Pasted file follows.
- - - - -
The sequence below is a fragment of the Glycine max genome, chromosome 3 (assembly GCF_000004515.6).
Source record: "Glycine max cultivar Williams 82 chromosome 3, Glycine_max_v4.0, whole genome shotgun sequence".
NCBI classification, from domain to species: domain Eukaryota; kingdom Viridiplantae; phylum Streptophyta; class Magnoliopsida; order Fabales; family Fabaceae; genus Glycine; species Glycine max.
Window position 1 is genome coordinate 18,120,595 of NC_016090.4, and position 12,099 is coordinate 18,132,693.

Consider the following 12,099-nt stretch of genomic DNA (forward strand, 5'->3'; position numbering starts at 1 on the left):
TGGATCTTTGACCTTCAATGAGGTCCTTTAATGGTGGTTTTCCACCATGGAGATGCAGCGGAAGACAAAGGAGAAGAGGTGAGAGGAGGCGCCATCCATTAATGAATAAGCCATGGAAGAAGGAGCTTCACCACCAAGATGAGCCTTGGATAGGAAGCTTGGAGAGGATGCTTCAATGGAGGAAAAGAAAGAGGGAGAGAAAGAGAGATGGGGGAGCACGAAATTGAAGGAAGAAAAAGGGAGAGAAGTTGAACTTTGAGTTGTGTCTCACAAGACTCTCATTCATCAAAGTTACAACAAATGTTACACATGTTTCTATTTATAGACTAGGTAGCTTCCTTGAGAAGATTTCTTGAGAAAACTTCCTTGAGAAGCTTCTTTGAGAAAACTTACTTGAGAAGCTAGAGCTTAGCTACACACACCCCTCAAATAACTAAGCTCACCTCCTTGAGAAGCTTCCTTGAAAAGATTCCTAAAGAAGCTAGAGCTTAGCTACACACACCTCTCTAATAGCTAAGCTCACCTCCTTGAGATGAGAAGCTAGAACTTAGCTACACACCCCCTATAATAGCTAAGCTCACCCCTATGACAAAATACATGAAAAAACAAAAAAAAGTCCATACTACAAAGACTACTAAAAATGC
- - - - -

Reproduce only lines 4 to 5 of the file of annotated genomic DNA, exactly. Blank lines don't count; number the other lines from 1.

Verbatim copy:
Window position 1 is genome coordinate 18,120,595 of NC_016090.4, and position 12,099 is coordinate 18,132,693.

Consider the following 12,099-nt stretch of genomic DNA (forward strand, 5'->3'; position numbering starts at 1 on the left):